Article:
Parkinson’s disease or PD is a neurodegenerative disease which means that nervous dysfunction is gradual and progressive. In other words, it develops slowly and gets worse over time. Most PD patients only discover the condition once signs and symptoms, usually those affecting movement, become obvious and affect daily functioning to a level that they need to seek medical advice. However, there are methods to diagnose Parkinson’s disease in the early stages when a person has no signs or symptoms (asymptomatic) or when it is too mild to be evident either to the patient or doctor.
These diagnostic tests should be conducted routinely on patients who are possibly at risk, like those with a familial history. Screening, however, is not as simple as with other conditions as familial Parkinson’s disease accounts for only a small number of cases. Other risk factors like age, gender and environmental factors are too arbitrary to define known risk groups who should undergo routine screening. Most cases of PD are due to unknown cause without clearly identified risk factors.
What is the test for Parkinson’s disease?
There is no definitive test for Parkinson’s disease. Laboratory biomarkers that would normally be identified when testing the blood, other body fluids or tissue samples as is the case with scores of other medical conditions is not available. Instead it is identified by a clinical diagnosis which means that it based on the medical history and findings suggestive of Parkinson’s disease upon conducting a neurological examination.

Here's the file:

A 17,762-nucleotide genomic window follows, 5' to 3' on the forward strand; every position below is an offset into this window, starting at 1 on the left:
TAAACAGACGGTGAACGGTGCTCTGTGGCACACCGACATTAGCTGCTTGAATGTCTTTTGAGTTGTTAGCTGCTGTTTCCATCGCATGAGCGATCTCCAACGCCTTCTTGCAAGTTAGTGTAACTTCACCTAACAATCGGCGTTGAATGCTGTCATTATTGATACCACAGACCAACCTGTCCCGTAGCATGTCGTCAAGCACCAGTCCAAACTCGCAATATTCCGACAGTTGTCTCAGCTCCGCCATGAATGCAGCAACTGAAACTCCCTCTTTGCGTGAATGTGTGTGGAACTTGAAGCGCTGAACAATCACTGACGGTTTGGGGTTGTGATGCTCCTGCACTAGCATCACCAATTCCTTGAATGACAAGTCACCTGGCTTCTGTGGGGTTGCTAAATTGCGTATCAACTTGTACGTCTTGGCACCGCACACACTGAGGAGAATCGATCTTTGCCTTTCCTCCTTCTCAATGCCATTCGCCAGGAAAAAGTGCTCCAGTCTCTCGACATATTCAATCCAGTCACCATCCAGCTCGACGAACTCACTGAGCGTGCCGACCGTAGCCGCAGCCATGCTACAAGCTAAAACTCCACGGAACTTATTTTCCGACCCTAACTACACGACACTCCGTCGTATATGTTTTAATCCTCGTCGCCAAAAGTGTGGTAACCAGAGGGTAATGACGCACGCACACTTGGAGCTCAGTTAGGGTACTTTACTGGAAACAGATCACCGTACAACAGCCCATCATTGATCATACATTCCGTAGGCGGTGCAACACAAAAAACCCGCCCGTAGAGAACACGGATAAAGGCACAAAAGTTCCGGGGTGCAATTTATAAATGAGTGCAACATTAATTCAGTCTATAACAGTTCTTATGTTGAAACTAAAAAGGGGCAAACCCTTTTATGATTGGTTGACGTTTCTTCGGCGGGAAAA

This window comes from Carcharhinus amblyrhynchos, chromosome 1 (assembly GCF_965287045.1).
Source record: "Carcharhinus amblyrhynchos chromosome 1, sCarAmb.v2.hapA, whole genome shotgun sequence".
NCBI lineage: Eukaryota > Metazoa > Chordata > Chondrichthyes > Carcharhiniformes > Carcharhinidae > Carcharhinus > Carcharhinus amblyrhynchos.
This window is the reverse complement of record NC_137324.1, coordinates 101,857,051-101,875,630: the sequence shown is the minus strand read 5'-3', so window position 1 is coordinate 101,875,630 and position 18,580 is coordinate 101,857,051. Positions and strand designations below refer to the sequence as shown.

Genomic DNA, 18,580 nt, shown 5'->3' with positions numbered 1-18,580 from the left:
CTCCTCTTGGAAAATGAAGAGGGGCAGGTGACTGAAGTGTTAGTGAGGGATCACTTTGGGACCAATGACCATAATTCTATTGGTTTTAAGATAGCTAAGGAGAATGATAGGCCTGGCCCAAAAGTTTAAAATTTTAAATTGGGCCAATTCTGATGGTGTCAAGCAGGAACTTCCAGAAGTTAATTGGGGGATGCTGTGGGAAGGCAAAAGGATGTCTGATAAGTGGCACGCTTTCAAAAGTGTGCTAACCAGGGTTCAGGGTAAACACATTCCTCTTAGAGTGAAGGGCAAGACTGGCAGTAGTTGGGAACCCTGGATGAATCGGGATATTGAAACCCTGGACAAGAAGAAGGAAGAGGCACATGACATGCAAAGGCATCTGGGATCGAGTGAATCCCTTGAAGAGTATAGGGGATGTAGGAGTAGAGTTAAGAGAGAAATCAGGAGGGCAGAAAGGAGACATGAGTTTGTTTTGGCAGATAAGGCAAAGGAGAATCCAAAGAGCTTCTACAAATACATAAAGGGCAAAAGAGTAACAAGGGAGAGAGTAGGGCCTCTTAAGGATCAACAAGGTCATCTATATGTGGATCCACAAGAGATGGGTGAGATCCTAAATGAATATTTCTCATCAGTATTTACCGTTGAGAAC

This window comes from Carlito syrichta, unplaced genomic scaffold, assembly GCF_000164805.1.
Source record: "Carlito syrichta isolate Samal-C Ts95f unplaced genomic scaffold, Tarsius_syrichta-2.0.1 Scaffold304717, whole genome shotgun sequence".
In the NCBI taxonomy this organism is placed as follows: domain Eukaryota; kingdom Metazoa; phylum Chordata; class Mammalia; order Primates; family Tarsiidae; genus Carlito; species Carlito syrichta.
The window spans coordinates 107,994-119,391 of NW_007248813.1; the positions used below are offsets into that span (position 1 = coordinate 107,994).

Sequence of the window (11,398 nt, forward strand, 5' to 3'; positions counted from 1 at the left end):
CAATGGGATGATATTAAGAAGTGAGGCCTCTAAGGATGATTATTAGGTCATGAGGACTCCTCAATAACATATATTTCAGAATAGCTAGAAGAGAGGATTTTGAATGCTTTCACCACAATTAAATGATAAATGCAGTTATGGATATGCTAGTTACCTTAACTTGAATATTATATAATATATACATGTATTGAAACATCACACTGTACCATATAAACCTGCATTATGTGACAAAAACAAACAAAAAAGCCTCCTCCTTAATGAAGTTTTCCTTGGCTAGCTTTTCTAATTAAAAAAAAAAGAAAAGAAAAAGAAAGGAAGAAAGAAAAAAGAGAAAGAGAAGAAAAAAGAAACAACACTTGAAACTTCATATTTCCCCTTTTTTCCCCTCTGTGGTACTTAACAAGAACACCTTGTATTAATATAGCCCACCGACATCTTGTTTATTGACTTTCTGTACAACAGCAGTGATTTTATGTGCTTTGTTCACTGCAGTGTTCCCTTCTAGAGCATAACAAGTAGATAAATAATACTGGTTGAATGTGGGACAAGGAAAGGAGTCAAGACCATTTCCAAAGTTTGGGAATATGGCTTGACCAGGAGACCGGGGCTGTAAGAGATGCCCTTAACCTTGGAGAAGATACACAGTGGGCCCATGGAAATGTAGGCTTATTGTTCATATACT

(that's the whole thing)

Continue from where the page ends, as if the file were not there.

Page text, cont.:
Imaging techniques like an MRI and CT do not show any clearly identifiable features that is conclusively indicative of Parkinson’s disease. It is known that post mortem examination of the brain of a PD patient shows paleness of the substantia nigra. This is a part of the brain rich in dopamine-producing neurons and the paleness may be visible with the naked eye. Microscopically there may be a noticeable loss of catecholaminergic neurons and Lewy bodies may be found in the remaining neurons.
Genetic Testing for Parkinson’s Disease
Although the most common forms of Parkinson’s disease are not related to inherited genetic abnormalities, it may still be useful for families with a history of PD. Five genetic mutations have been identified in familial Parkinson’s disease and more recently, a new genetic mutation VPS35, has also been discovered. This holds hope for identifying high risk family members and possibly undertaking preventative measures before the onset of the disease. Some genetic abnormalities may not be inherited but rather acquired in life with advancing age or due to environmental factors. Early identification of this genetic damage my also help to identify a person who is more at risk of developing Parkinson’s disease and therefore the necessary steps may be taken at the outset.
The lack of clearly identifiable biomarkers should not discourage those who are apprehensive about developing Parkinson’s disease. Understanding the risk factors, reducing it and identifying the early signs and symptoms and seeking medical attention are all measures that one can undertake to prevent or slow the progression of Parkinson’s disease.